Fun with Arduino - a Series of Introductory Videos

Affiliate Disclosure: We may receive a commision from some of the links and ads shown on this website (Learn More Here)

RailroadBookstore.com - An online railroad bookstore featuring a curated selection of new and used railroad books. Railroad pictorials, railroad history, steam locomotives, passenger trains, modern railroading. Hundreds of titles available, most at discount prices! We also have a video and children's book section.

ModelRailroadBookstore.com - An online model railroad bookstore featuring a curated selection of new and used books. Layout design, track plans, scenery and structure building, wiring, DCC, Tinplate, Toy Trains, Price Guides and more.

#21
Fun with Arduino 18 Railway Crossing, Servo Motor to Operate the Gate

In part 2 of the railway crossing project we are going to connect the servo motor that operates the gate and control it with the Arduino. With the example in the video, the gate beam is mounted directly on the servo. On a layout, the servo motor will probably be mounted under the board, and a metal rod pulls / pushes the beam up and down, through a hole. No matter how it is mounted ... we need to find the correct servo angles. We will write some code with which we can fine tune the servo to find the angles to be used in the code later on.


Fun with Arduino 18 Railway Crossing, Servo Motor to Operate the Gate


 
#22
Fun with Arduino 19 Railway Crossing Train Detection with Optical Sensor

There are several ways to do train detection, like sensing rail current, or a magnet under the train that triggers reed switches along the track, or with an optical sensor. The latter is used in this video, only because I had some TRCT5000's lying around and they were easy to setup for a demo. As soon as we have them working, we have some fun with them by making a train speed measurement device.


Fun with Arduino 19 Railway Crossing Train Detection with Optical Sensor


 
#23
Fun with Arduino 20 Railway Crossing Putting it all Together

We have seen the separate ingredients for a level crossing in the previous three videos: blinking LEDs, servo to operate the gate, sensors to detect the train ... it is time to put it all together now into one piece of software. We'll use the State Transition Diagram as our starting point and build up the software in 5 easy to follow steps.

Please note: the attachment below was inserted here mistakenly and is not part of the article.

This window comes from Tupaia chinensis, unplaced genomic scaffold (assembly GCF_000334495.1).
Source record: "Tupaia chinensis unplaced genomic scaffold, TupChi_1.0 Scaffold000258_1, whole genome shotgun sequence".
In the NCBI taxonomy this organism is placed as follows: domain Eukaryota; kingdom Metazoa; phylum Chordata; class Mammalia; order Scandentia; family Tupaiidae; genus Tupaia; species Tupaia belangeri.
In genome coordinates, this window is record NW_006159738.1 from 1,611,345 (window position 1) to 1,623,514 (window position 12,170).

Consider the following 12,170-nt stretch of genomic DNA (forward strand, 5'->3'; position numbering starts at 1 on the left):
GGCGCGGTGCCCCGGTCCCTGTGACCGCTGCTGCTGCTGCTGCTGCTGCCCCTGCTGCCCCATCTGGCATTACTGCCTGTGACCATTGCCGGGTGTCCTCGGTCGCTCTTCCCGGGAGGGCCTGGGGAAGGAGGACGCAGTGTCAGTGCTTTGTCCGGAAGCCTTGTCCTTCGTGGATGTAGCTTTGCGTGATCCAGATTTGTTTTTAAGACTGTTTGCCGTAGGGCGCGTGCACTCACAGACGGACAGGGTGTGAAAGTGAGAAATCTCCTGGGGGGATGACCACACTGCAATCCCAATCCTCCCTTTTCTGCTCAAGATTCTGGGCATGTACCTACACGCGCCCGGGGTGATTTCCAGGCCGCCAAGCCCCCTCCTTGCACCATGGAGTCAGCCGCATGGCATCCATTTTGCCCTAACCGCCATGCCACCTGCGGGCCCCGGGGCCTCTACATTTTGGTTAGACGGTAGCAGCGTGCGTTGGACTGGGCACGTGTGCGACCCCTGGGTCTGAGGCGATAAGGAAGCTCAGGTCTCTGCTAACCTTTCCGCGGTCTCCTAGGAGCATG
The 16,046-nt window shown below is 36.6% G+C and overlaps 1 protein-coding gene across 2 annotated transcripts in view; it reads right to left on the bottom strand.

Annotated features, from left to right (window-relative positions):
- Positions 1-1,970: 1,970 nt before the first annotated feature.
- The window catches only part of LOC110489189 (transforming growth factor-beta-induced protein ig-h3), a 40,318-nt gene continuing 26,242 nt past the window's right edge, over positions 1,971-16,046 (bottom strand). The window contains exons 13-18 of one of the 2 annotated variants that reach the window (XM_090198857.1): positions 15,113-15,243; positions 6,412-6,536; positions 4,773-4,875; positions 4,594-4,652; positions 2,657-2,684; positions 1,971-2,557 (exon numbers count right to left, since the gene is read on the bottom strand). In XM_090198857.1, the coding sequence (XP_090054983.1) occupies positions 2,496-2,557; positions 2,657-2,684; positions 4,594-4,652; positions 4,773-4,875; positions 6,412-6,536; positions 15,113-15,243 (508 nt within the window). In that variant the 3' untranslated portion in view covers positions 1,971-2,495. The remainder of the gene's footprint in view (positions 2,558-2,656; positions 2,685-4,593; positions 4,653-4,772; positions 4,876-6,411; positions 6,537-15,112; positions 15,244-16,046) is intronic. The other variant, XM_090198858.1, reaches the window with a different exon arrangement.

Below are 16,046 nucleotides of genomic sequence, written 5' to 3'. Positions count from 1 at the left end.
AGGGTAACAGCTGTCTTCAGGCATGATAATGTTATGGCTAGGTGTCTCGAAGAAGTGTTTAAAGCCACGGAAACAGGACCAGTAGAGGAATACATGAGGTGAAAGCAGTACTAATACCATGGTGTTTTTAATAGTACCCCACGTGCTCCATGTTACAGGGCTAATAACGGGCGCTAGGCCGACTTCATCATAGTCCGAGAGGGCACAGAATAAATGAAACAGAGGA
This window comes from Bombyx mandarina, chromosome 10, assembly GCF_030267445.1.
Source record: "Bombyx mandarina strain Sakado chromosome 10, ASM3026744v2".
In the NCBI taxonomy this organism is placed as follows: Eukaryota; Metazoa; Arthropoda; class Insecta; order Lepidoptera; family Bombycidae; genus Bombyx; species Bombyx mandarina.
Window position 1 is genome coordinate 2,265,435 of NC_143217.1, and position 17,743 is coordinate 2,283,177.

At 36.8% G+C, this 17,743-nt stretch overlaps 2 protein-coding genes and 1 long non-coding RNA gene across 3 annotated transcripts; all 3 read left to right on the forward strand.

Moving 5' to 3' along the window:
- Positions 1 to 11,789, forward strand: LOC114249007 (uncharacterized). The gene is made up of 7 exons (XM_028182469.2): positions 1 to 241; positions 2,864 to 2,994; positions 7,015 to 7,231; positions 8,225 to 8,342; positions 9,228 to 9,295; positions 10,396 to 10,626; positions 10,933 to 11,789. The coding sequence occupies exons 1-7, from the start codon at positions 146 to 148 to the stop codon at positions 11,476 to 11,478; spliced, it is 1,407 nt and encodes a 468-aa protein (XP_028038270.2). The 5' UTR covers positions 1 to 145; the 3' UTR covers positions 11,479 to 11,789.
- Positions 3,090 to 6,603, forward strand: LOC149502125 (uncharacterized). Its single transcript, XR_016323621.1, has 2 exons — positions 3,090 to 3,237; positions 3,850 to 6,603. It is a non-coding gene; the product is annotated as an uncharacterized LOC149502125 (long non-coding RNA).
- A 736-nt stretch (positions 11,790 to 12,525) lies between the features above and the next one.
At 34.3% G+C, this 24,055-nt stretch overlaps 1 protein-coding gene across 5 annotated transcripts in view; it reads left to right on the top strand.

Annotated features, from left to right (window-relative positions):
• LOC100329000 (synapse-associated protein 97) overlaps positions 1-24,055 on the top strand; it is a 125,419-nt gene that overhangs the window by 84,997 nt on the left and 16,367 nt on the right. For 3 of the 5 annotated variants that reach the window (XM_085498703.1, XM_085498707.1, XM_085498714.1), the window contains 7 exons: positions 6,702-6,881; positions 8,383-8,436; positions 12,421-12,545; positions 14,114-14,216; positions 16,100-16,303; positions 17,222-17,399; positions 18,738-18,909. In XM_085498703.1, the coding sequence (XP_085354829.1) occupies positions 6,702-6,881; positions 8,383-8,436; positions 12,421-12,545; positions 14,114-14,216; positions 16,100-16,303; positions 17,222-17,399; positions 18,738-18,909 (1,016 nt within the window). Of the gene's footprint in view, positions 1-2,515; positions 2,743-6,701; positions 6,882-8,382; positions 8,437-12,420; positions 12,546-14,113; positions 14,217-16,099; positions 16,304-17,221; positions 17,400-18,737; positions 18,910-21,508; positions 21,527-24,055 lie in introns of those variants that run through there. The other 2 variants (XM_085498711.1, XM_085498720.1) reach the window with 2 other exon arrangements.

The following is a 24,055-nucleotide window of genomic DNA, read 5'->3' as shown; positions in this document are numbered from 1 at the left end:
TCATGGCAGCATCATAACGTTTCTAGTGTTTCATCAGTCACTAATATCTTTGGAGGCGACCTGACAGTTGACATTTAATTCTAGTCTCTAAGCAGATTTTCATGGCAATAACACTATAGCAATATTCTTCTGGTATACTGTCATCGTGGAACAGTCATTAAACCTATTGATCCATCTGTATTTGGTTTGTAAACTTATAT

Fun with Arduino 20 Railway Crossing Putting it all Together

Railway Crossing UK version


 
#24
Fun with Arduino 22 Step Sequencer for LEDs with array[] and for() loop

A police car, fire fighter car or an ambulance with flashing lights can liven up any model railway laout. The challenge that we set ourselves is not to have to write different code any time we want another flashing pattern. We want to hav one and the same code and we only want to configure the number of stepd, number of LEDs and the flashing step sequence. Can we manage that? Yes of course we can ...


Fun with Arduino 22 Step Sequencer for LEDs


 
#25
Fun with Arduino 23 Neopixel Addressable LED, WS2812, struct{...}

Neopixels, or addressable LEDs, are color LEDs with a built in chip that takes care of the one wire data communication and of the Pulse Width Modulation for the built in RGB(+W) LEDs. The LEDs are connected via just 3 wires, GND, 5V, Data. The Data line is connected to an Arduino output and we can control the color and brightness of multiple LEDs, via just one output. Wonderful to use in say a village with multiple houses on our model railway layout. The wiring is super simple and the lights in every house switch independently and can each have their own color an brightnes ... just like real.


Link to Fun with Arduino 23 Neopixel Addressable LED, WS2812, struct{...}


 
#26
Fun with Arduino 24 Neopixel Sequencer with Flexible Timing and Colors